In a Press Release from the White House, the US Administration has just released a much more fully developed National Strategy for Trusted Identities in Cyberspace (NSTIC).  Much is promised. 


The Strategy envisions most of the research effort, innovation and service provision needed to deliver will come from the private sector.  But unless the National Program Office is well resourced and provides a driving force, I suspect it will be a very slow road. The US Administration has been promising a National Strategy for Trusted Identities in Cyberspace (NSTIC) for some time.
And now a much more fully developed NSTIC strategy has been released.  In a significant Press Release from the White House, much is promised.  Indeed, some will argue that the Press Release has a lot of warm air blowing through it.
 
But don't dismiss it too quickly.  It is much more important to read the just released NSTIC Strategy itself.  
 
I have had a quick read and the meat starts on page 21 of the new Strategy document in a Chapter called the Identity Ecosystem.  The Identity Ecosystem Execution Components described on page 22 appear to be highly consistent with the Laws of Identity first described by Kim Cameron and in the subsequent Identity Metasystem (also summarised in Wikipedia).  The key would appear to be the Identity Ecosystem Framework described on p 24 which is described as “the overarching set of interoperability standards, risk models, privacy and liability policies, requirements, and accountability mechanisms that structure the Identity Ecosystem”.  Hence the work of Kantara on User Managed Access (UMA) and others are important in shaping those standards.  The other components described in this part of the NSTIC strategy are equally important.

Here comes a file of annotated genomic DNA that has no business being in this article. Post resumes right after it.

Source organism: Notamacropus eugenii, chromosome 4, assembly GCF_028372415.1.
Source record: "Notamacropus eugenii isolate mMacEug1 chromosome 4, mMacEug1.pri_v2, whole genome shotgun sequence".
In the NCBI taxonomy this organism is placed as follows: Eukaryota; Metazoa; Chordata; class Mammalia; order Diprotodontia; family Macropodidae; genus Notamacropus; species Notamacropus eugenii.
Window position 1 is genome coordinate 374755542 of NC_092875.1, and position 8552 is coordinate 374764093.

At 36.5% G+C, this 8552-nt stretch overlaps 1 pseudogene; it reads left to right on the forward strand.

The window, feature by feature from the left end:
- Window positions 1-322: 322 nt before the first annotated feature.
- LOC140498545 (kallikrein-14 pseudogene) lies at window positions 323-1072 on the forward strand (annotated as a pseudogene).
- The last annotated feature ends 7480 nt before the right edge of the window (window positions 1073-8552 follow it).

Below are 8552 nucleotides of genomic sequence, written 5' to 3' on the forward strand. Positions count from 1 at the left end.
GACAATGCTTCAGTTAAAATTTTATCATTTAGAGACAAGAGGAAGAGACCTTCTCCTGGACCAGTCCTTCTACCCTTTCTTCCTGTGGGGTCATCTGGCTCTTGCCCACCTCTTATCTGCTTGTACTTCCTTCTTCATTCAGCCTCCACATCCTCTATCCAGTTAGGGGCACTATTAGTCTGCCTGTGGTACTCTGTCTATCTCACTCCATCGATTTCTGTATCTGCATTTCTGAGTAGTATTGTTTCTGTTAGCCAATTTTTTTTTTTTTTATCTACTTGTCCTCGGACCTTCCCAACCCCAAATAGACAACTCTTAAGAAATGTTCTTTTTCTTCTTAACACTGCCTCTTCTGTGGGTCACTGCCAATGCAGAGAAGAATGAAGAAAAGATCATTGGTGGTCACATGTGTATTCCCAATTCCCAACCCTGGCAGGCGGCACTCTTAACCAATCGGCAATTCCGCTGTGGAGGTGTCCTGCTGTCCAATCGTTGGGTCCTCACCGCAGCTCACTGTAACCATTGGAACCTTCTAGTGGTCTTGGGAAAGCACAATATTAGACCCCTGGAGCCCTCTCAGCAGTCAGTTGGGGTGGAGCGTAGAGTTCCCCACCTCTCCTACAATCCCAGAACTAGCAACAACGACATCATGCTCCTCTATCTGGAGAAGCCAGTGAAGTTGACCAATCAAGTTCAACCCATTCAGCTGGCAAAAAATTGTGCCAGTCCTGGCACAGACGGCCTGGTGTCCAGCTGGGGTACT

But their expectations of how this evolves are probably best summed up in the following para on p 25:
 
“The Identity Ecosystem Framework will not be developed overnight It will take time for different participants to reach agreement on all of the policy and technical standards necessary to fulfill the Strategy’s vision Initially, the Identity Ecosystem Framework is likely to contain a fairly minimal set of commonly agreed upon standards The Identity Ecosystem Framework will become more robust over time as participants are able to come to agreement on different standards”
 
Quite sensible goals and objectives for putting all this in place are set out on p 29. 
 
The key will be the extent to which the US administration and private sector parties commit resources to delivering them. 
 
Is this gloss or will there be serious effort?  Hence it will be interesting to see how the National Program Office described on page 38 is resourced.  While the Strategy envisions most of the research effort, innovation and service provision needed to deliver it will come from the private sector, unless the National Program Office provides a driving force, I suspect it will be a very slow road.